BORDENTOWN – There were three spots on the Bordentown Regional Board of Education (BOE) this November and all three residents of the Bordentown community who ran unopposed for the board were elected.
BOE President Eileen Francisco-Cabus and Janet Nielsen were both elected for a second term on the BOE, while Joseph A. Dean was selected to his first stint on the board.
Francisco-Cabus, who holds one of the Bordentown Township seats on the BOE, is excited to continue to work with the “fantastic” staff people who serve on the board.
“I’m really excited,” Francisco said of her second term. “The task at hand can be overwhelming at times, but I am excited to work with a team that is driven to work through those challenges and open to conversation on many different topics.”
Being BOE president has been an “eye-opening” experience for Francisco-Cabus, a Mercer County Community College staff member who works with students with intellectual disabilities.
The 14-year Bordentown resident said she has learned a lot from being on the board and how much the community and the times we live in reflect on the school.
“It has enriched me a lot and helped me learn more about different topics and issues,” Francisco-Cabus said on being a part of the BOE. “I learned more about the environment and how much our society today leaks into the schools’ and students’ lives. It’s not just academic.”
Nielsen, who was an educator for 35 years, is a big believer in staying current in what is happening in the world.
She will continue to hold one of the two Bordentown City spots on the BOE.
The 15-year Bordentown City resident decided to run for the BOE three years ago because she wanted to give back to the community.
As part of the curriculum and policy committees on the BOE, Nielsen did a lot of research on computer systems, online learning curriculums and internet options for the Bordentown Regional School District’s virtual learning program.
Nielsen said her purpose was to make sure all students in the district had the devices and internet standards needed to participate in virtual learning, as well as helping teachers find online programs to help teach their curriculum.
“It’s really important to keep an eye on what we need to look into for computers and the internet to teach and learn our curriculum,” Nielsen said. “We need to see what needs to be updated.”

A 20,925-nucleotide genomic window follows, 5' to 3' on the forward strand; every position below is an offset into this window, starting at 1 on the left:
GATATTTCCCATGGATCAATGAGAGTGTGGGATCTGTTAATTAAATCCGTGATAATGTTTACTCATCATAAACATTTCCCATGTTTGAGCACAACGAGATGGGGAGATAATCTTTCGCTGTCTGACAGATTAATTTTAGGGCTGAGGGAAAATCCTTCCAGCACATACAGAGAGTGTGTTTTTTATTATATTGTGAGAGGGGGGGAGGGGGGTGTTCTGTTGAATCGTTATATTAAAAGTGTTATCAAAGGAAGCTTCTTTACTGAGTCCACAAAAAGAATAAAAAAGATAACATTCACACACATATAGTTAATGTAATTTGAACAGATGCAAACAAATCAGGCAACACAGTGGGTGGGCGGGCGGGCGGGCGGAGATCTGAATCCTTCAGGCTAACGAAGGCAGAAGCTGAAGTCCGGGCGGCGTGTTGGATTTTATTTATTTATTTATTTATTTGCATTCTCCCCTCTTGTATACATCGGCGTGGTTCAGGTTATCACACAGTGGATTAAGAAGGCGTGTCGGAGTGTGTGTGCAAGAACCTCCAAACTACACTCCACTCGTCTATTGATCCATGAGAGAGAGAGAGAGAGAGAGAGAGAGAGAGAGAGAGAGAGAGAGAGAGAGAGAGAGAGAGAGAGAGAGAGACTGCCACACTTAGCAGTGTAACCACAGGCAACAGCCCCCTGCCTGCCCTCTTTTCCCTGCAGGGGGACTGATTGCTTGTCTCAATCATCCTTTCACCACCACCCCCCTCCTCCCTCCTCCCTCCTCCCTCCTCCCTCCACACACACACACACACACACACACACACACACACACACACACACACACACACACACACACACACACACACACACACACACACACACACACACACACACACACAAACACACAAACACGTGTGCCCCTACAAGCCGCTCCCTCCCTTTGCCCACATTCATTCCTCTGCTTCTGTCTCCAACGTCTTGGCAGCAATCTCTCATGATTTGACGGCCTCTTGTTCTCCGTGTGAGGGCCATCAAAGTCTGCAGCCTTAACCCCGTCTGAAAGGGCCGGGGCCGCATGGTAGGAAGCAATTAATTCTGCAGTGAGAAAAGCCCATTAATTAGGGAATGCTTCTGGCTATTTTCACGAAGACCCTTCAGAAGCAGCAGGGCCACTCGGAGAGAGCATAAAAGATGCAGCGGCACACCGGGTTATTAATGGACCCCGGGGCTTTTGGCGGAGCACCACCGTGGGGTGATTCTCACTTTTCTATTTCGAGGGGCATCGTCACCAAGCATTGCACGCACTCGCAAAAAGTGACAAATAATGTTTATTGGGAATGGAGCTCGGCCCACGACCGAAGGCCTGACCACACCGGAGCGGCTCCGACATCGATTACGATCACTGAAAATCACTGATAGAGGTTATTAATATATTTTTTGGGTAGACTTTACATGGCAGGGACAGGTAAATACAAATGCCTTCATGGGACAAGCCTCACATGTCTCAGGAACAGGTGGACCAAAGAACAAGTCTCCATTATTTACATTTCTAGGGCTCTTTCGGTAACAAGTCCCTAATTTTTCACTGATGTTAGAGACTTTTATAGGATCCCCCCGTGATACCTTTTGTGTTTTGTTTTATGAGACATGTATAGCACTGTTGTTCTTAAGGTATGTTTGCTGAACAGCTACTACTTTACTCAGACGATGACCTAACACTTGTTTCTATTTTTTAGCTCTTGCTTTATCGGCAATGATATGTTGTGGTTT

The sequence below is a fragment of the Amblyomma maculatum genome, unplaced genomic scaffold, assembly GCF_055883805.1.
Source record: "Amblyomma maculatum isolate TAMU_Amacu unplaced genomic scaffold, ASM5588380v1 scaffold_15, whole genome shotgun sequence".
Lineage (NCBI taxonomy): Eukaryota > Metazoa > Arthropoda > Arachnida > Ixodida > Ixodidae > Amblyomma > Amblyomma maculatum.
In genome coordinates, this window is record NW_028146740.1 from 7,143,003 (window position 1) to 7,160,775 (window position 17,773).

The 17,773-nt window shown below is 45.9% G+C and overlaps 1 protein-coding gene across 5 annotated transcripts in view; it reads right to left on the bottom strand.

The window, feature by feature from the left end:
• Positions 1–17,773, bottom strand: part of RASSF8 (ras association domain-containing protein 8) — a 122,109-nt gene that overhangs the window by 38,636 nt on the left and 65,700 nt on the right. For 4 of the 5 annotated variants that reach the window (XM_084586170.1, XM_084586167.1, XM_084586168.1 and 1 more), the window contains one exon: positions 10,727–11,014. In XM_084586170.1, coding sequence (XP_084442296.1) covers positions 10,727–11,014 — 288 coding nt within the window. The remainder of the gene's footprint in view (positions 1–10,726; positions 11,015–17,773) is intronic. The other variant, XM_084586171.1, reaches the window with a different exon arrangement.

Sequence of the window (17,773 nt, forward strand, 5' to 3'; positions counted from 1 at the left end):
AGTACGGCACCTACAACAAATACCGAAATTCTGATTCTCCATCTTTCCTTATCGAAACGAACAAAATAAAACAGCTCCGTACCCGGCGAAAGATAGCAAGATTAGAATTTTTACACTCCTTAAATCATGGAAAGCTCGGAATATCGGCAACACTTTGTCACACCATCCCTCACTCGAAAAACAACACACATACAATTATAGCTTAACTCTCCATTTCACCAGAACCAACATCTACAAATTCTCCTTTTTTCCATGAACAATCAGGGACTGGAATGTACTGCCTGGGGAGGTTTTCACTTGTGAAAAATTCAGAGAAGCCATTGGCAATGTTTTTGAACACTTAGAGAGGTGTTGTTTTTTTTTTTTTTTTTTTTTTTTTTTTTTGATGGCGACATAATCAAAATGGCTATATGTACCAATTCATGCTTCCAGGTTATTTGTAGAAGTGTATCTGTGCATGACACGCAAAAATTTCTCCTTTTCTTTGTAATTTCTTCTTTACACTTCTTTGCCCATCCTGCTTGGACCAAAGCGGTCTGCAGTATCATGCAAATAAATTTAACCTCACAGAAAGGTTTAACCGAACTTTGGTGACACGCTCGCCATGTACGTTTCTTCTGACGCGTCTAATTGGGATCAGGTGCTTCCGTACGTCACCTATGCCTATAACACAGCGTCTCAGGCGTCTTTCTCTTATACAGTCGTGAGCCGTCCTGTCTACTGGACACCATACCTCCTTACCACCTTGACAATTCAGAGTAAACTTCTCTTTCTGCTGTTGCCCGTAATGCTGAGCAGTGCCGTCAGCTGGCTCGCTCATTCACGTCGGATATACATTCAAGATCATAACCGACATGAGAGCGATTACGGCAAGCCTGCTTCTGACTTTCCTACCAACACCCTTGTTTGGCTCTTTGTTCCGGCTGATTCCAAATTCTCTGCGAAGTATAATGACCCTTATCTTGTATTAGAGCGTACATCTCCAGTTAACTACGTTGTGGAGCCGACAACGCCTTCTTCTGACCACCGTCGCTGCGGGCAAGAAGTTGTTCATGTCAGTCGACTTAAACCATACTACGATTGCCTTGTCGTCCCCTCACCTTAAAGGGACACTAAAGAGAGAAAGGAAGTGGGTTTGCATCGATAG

Both Nieslen and Francisco-Cabus have both been very pleased with how the district’s hybrid model that began on Oct. 13 is going.
Francisco-Cabus said the biggest focus for the BOE going forward at this time will be studying the numbers of COVID-19 cases in the community and Burlington County, before making a decision on expanding in-person instruction or going back to full virtual learning.
Another item the BOE will look into expanding is inclusivity for all students regarding special needs, race and gender identification.
“We want a safe space all and give people the opportunity to let their voices be heard,” Francisco-Cabus said.
Having different people from all different walks of life is what both Francisco-Cabus and Nielsen feel helps the BOE collaborate well and make the best decisions for the school district.
“We’re a group that works super well together and open to listening to each other’s ideas,” Nielsen said. “It’s been a positive experience.”
As a newcomer to board, Dean said he is looking forward to working with the members on the BOE and feels he is ready to take on the challenges at hand in his role as Fieldsboro official.
The Bordentown native and Burlington County Institute of Technology (BCIT) graduate is currently a Wawa project manager for the tri-state area.
While attending BCIT, Dean played four years on the Bordentown Regional High School football team.
Dean has five children enrolled in the district and said he has done his due diligence in preparation to being elected to the board.
He took orientation classes online through the State of New Jersey and has done research on how the students are handling virtual and hybrid learning through relationships he has built with teachers and staff in the district.
Dean believes the BOE and the district have done a “tremendous” job with handling everything with the pandemic, especially at Bordentown Regional Middle School, where he believes the school is meeting the needs of students through these challenging times.
“This is a great opportunity to be involved in the community,” Dean said on being elected to the BOE.
“I like being a part of the community and building it up. I am someone who enjoys building people. Our school district is the best place to build students into the people they will be. If we come together as a community from the Bordentown Township Committee to the BOE, we can make our community a better place.”